Derrick Henry

Derrick Lamar Henry Jr.[1][2] (born January 4, 1994) is an American football running back for the Tennessee Titans of the National Football League (NFL). He played college football for the Alabama Crimson Tide, and was drafted in the second round of the 2016 NFL draft by the Titans. In December 2015, he broke Herschel Walker's single-season college rushing yards record in the SEC. He won the 2015 Heisman Trophy, as well as the Doak Walker Award, the Maxwell Award, and the Walter Camp Award. Henry holds the national high school football record for career rushing yards.

Derrick Henry
refer to caption
Henry with the Tennessee Titans in 2018
No. 22 – Tennessee Titans
Position:Running back
Personal information
Born:January 4, 1994 (age 25)
Yulee, Florida
Height:6 ft 3 in (1.91 m)
Weight:247 lb (112 kg)
Career information
High school:Yulee (FL)
College:Alabama
NFL Draft:2016 / Round: 2 / Pick: 45
Career history
Roster status:Active
Career highlights and awards
Career NFL statistics as of 2018
Rushing yards:2,293
Rushing average:4.6
Rushing touchdowns:22
Receptions:38
Receiving yards:372
Receiving touchdowns:1
Player stats at NFL.com

Early years

Derrick Henry All-American Bowl
Henry (No. 2) at the U.S. Army All-American Bowl in 2013

Henry attended Yulee High School in Yulee, Florida, where he was a three-sport star in football, basketball, and track. He played as a running back for the Yulee Hornets football team.[3] He ran for 2,465 yards and 26 touchdowns as a freshman in 2009. He was named a first-team All-Coast at running back in 2010 after rushing for 2,788 yards and 38 touchdowns while averaging 8.9 yards per attempt. He rushed for 2,610 yards and 34 scores as a junior in 2011 to earn first-team All-Coast honors from the Florida Times-Union. He set the Florida high school record with a 510-yard performance against Jacksonville Jackson and averaged 9.2 yards per carry and 327.8 yards per game as a senior, finishing the season with a state-record 4,261 yards and 55 touchdowns.[4] He finished his high school football career with 12,124 career rushing yards, which broke Ken Hall's career record.[5][6] He also rushed for 153 career touchdowns. He played for the East squad in the 2013 U.S. Army All-American Bowl, where he rushed for 53 yards with a touchdown and a two-point conversion.[7][8]

As a track & field athlete, Henry competed as a sprinter at Yulee from 2010 to 2011. He posted a personal-best time of 11.11 seconds in the 100-meter dash at the 2011 FHSAA 2A District 3 Championships, where he placed seventh.[9] He was also a member of the 4×100 and 4×400 squads.[10]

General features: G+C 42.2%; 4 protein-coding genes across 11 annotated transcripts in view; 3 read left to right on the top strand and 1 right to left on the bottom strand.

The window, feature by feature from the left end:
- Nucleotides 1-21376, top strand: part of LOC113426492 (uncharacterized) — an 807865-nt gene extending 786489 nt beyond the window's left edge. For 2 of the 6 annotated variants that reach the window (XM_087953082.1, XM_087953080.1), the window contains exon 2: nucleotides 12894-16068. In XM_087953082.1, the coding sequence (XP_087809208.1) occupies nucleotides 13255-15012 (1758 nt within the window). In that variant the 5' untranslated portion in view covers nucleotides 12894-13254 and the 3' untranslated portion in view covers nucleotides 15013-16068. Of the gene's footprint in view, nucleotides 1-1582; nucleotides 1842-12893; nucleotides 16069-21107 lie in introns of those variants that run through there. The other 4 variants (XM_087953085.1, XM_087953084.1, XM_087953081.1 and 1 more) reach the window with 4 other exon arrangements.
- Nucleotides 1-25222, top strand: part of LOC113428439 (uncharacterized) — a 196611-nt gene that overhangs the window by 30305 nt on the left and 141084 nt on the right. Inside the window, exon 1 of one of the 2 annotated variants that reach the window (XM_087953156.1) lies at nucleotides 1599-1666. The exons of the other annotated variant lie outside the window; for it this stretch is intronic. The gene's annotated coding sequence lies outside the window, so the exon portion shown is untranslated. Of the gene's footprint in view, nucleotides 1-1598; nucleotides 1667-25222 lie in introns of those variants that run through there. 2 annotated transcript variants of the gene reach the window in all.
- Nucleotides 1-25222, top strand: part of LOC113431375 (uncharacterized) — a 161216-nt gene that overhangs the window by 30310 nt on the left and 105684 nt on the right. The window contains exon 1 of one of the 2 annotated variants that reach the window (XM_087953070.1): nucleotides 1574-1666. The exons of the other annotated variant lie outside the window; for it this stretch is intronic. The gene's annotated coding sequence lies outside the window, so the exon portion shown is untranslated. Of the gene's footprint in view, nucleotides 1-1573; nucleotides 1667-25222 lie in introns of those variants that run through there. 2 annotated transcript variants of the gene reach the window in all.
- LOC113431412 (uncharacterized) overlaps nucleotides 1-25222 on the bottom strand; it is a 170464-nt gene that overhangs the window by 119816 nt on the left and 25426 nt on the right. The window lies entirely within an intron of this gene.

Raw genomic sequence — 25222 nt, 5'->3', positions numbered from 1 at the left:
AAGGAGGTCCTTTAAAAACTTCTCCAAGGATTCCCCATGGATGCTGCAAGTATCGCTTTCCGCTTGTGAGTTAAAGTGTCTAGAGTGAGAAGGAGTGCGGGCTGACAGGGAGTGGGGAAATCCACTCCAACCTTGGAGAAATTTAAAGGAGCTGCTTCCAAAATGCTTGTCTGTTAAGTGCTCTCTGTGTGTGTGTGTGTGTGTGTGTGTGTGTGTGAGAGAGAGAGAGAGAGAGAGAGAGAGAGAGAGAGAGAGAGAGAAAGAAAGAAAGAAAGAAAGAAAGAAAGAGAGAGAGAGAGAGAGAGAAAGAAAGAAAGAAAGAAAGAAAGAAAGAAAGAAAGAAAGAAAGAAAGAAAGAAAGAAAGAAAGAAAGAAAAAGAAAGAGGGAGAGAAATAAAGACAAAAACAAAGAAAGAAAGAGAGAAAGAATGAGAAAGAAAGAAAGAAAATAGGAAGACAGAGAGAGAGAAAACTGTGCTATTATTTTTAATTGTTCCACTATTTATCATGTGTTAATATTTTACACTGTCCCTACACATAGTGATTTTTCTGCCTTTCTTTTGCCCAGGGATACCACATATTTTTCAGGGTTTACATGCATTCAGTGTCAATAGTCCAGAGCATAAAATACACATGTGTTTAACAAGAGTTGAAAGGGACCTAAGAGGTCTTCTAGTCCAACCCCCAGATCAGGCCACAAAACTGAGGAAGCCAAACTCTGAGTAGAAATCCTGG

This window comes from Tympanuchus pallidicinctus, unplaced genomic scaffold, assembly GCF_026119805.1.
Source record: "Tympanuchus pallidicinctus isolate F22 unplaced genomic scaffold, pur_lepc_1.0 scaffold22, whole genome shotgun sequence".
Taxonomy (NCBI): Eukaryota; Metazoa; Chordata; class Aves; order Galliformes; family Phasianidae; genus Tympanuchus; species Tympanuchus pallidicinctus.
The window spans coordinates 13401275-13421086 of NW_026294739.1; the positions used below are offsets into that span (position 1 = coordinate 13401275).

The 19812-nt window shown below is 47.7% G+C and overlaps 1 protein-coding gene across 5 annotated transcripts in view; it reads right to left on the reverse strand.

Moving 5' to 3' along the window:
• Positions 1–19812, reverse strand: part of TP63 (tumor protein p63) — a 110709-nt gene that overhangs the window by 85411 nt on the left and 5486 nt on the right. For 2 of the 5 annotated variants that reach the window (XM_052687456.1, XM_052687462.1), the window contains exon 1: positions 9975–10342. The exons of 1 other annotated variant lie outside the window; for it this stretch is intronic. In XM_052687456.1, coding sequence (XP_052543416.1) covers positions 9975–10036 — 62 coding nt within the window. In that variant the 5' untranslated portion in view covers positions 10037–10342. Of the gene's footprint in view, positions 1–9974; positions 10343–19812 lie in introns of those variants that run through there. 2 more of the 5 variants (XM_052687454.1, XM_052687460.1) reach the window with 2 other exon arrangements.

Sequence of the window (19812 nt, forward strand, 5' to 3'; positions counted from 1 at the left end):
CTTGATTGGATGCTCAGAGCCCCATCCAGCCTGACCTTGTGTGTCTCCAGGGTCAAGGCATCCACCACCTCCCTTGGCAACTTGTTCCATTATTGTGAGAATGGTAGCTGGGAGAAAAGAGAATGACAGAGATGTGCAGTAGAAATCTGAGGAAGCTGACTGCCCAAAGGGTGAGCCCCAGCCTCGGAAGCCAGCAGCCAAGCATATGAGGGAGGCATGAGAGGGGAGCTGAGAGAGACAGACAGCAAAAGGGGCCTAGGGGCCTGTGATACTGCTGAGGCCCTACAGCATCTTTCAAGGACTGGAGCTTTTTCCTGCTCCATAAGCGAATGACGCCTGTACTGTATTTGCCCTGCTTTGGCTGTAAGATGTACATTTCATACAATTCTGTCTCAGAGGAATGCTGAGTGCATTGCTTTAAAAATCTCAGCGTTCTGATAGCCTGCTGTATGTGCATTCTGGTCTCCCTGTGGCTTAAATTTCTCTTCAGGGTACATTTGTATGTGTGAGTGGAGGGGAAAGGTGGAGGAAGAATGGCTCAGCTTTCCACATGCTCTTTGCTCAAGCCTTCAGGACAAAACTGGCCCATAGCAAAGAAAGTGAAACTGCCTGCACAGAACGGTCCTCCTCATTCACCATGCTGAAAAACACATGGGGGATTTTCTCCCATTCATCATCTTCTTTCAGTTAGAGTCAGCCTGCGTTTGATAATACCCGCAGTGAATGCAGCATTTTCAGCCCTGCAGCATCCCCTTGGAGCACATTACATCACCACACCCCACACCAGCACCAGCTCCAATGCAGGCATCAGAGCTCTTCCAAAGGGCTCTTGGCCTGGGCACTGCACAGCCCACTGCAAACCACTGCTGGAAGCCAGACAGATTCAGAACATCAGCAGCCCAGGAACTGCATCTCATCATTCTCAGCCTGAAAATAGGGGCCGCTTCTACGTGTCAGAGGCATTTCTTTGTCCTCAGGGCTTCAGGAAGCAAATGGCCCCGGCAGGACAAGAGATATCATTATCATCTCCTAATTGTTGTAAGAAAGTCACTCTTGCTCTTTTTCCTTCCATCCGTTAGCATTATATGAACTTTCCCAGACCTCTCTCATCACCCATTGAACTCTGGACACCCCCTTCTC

Considered a five-star recruit by ESPN.com, Henry was listed as the No. 1 athlete (player with no designated position) in the nation in 2013.[11] After originally committing to the University of Georgia, Henry committed to the University of Alabama on September 28, 2012.[12]

High school statistics

Derrick Henry Rushing
Year Team GP Att Yds Avg Yds/G Lng TD
2009 Yulee 11 313 2,465 7.9 224.1 26
2010 Yulee 12 313 2,788 8.9 232.3 75 38
2011 Yulee 12 309 2,610 8.4 217.5 90 34
2012 Yulee 13 462 4,261 9.2 327.8 80 55
Career 48 1,397 12,124 8.7 252.6 90 153

College career

Henry attended and played college football for the University of Alabama from 2013 to 2015.[13] He majored in Communications. He graduated on May 4, 2018.[14] That same day, he published an article in The Players' Tribune thanking his late grandmother for the inspiration to continue pursuing his degree.[14][15]

2013 season

As a true freshman in 2013, Henry rushed for 382 yards on 36 carries with three touchdowns.[16] On October 19, against Arkansas, he had 111 rushing yards and his first collegiate rushing touchdown in the 52–0 victory.[17] On November 23, against Chattanooga, he had six carries for 66 yards and his second rushing touchdown of the season.[18] During the 2014 Sugar Bowl, he rushed for 100 yards and a touchdown on eight carries and had a 61-yard touchdown reception in the 45–31 loss to the Oklahoma Sooners.[19][20] In that game, Spanish-language broadcaster Pablo Viruega nicknamed him "El Tractorcito" (The Little Tractor) due to his long stride and powerful gait on ESPN Deportes. The nickname became a popular internet meme.[21]

2014 season